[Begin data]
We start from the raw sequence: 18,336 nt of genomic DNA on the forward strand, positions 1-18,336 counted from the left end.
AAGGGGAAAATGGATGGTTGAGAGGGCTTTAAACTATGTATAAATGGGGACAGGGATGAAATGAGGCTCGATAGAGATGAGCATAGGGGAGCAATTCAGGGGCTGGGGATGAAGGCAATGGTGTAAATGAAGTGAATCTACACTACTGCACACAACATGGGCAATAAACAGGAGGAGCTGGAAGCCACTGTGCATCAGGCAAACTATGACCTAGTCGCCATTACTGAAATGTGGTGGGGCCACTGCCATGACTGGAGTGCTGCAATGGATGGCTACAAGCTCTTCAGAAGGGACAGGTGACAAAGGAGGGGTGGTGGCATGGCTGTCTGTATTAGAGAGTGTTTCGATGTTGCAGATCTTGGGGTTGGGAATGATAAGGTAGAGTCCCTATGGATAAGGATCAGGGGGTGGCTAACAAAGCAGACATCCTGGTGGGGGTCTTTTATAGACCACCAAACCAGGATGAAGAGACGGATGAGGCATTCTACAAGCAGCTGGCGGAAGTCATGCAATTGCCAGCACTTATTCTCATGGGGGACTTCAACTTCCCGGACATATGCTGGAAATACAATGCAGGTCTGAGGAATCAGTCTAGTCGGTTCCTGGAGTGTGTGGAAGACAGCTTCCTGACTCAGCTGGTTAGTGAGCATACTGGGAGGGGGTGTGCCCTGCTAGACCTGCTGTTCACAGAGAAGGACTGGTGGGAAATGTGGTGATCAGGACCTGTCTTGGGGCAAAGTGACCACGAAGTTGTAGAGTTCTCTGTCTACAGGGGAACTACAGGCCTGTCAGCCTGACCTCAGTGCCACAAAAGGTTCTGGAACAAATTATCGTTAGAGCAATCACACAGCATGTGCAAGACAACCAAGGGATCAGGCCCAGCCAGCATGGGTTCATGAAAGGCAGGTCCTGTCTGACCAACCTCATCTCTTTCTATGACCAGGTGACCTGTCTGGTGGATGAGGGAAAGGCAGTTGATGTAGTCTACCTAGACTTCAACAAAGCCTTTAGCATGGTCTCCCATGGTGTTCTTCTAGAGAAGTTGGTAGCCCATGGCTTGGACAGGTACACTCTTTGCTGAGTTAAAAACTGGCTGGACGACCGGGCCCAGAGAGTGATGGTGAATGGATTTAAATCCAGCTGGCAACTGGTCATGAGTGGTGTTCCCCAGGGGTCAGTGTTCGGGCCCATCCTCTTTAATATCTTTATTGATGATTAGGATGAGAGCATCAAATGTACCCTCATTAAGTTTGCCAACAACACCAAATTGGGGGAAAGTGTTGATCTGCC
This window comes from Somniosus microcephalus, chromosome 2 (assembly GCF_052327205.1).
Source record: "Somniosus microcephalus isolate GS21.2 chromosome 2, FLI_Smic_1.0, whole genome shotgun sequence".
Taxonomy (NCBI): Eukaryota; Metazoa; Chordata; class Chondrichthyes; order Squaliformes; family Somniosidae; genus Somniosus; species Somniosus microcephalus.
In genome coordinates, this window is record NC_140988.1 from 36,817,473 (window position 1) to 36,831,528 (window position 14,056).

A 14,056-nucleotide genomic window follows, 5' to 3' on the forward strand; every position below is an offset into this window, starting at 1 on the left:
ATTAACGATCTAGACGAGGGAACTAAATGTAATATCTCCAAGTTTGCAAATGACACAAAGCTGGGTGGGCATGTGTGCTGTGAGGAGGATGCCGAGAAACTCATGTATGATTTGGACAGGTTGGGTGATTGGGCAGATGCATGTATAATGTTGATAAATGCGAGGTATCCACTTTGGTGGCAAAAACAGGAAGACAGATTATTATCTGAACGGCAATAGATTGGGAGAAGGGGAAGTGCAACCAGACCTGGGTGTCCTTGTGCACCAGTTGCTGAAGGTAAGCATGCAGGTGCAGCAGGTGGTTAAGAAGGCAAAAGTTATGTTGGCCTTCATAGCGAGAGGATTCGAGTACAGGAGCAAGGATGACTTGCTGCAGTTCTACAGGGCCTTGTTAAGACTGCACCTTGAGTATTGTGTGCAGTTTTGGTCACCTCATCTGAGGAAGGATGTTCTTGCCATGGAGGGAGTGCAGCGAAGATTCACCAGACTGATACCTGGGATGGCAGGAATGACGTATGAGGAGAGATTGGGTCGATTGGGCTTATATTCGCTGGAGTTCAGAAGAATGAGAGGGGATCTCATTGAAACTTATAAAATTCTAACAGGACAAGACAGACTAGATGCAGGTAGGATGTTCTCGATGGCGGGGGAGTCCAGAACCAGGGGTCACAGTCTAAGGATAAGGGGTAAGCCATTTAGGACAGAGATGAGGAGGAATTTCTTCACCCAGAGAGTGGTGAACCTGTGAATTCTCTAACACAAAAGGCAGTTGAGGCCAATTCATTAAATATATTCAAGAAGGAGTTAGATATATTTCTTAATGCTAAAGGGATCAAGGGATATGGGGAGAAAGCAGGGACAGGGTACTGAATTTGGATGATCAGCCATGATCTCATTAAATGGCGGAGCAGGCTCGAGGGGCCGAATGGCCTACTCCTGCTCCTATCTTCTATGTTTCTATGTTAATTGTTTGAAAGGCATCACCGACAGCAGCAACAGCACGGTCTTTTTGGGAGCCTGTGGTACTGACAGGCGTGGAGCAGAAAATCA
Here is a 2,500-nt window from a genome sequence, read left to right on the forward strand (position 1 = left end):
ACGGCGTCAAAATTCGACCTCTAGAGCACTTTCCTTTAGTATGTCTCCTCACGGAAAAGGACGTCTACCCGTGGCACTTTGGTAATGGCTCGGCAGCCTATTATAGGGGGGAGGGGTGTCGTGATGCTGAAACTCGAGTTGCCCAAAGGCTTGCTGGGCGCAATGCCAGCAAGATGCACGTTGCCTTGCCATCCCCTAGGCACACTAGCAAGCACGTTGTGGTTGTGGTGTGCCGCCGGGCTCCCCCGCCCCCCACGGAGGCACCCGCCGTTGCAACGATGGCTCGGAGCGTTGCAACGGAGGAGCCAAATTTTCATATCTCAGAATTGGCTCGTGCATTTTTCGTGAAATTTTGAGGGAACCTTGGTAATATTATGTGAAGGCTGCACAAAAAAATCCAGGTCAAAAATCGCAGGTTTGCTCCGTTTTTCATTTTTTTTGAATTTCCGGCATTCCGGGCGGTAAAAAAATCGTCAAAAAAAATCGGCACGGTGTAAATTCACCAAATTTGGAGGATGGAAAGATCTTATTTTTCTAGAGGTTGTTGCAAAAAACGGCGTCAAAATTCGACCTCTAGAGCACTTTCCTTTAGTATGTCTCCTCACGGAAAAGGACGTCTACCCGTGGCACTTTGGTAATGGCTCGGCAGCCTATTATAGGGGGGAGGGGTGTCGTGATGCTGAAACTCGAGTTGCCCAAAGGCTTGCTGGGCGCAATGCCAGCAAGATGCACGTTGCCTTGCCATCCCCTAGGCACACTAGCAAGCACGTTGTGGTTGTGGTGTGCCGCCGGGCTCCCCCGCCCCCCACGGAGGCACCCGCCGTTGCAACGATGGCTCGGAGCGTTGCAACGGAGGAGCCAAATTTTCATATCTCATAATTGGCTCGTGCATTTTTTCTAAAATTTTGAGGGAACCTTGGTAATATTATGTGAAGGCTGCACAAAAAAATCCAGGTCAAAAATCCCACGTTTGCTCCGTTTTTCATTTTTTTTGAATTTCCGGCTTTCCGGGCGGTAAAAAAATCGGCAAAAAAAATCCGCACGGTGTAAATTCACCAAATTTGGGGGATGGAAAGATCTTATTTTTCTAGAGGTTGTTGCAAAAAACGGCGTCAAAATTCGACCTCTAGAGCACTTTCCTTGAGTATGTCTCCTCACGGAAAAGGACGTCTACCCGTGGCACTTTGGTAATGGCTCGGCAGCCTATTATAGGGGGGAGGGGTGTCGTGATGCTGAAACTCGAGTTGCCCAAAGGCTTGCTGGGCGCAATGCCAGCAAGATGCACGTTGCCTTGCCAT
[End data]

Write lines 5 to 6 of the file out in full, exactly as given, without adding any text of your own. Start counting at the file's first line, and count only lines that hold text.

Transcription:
Taxonomy (NCBI): Eukaryota; Metazoa; Chordata; class Chondrichthyes; order Squaliformes; family Somniosidae; genus Somniosus; species Somniosus microcephalus.
In genome coordinates, this window is record NC_140988.1 from 36,817,473 (window position 1) to 36,831,528 (window position 14,056).